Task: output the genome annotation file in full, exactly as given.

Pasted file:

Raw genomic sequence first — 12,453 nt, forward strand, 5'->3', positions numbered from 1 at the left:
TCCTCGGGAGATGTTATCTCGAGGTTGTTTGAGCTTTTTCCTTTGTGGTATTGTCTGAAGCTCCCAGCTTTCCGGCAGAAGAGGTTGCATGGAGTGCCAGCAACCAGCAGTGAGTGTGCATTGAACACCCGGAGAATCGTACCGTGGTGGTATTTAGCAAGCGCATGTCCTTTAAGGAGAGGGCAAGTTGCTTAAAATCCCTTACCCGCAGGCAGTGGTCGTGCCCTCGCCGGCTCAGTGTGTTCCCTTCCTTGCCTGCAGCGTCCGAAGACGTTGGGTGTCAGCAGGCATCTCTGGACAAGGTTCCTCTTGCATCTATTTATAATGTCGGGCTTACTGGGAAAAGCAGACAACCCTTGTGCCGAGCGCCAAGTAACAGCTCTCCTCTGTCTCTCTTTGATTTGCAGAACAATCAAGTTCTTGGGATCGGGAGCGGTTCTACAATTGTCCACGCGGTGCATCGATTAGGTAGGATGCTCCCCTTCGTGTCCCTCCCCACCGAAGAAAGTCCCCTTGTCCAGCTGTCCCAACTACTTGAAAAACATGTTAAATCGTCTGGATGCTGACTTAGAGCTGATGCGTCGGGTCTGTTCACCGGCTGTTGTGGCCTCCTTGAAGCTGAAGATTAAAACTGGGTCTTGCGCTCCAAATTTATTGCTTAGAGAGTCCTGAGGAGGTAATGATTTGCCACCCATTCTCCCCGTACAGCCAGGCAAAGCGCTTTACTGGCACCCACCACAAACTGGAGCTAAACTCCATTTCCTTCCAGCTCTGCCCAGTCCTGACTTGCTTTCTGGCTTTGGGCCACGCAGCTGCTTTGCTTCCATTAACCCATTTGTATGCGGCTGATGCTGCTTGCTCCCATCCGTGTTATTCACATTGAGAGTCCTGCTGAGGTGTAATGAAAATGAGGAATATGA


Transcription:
Raw genomic sequence first — 12,453 nt, forward strand, 5'->3', positions numbered from 1 at the left:
TCCTCGGGAGATGTTATCTCGAGGTTGTTTGAGCTTTTTCCTTTGTGGTATTGTCTGAAGCTCCCAGCTTTCCGGCAGAAGAGGTTGCATGGAGTGCCAGCAACCAGCAGTGAGTGTGCATTGAACACCCGGAGAATCGTACCGTGGTGGTATTTAGCAAGCGCATGTCCTTTAAGGAGAGGGCAAGTTGCTTAAAATCCCTTACCCGCAGGCAGTGGTCGTGCCCTCGCCGGCTCAGTGTGTTCCCTTCCTTGCCTGCAGCGTCCGAAGACGTTGGGTGTCAGCAGGCATCTCTGGACAAGGTTCCTCTTGCATCTATTTATAATGTCGGGCTTACTGGGAAAAGCAGACAACCCTTGTGCCGAGCGCCAAGTAACAGCTCTCCTCTGTCTCTCTTTGATTTGCAGAACAATCAAGTTCTTGGGATCGGGAGCGGTTCTACAATTGTCCACGCGGTGCATCGATTAGGTAGGATGCTCCCCTTCGTGTCCCTCCCCACCGAAGAAAGTCCCCTTGTCCAGCTGTCCCAACTACTTGAAAAACATGTTAAATCGTCTGGATGCTGACTTAGAGCTGATGCGTCGGGTCTGTTCACCGGCTGTTGTGGCCTCCTTGAAGCTGAAGATTAAAACTGGGTCTTGCGCTCCAAATTTATTGCTTAGAGAGTCCTGAGGAGGTAATGATTTGCCACCCATTCTCCCCGTACAGCCAGGCAAAGCGCTTTACTGGCACCCACCACAAACTGGAGCTAAACTCCATTTCCTTCCAGCTCTGCCCAGTCCTGACTTGCTTTCTGGCTTTGGGCCACGCAGCTGCTTTGCTTCCATTAACCCATTTGTATGCGGCTGATGCTGCTTGCTCCCATCCGTGTTATTCACATTGAGAGTCCTGCTGAGGTGTAATGAAAATGAGGAATATGA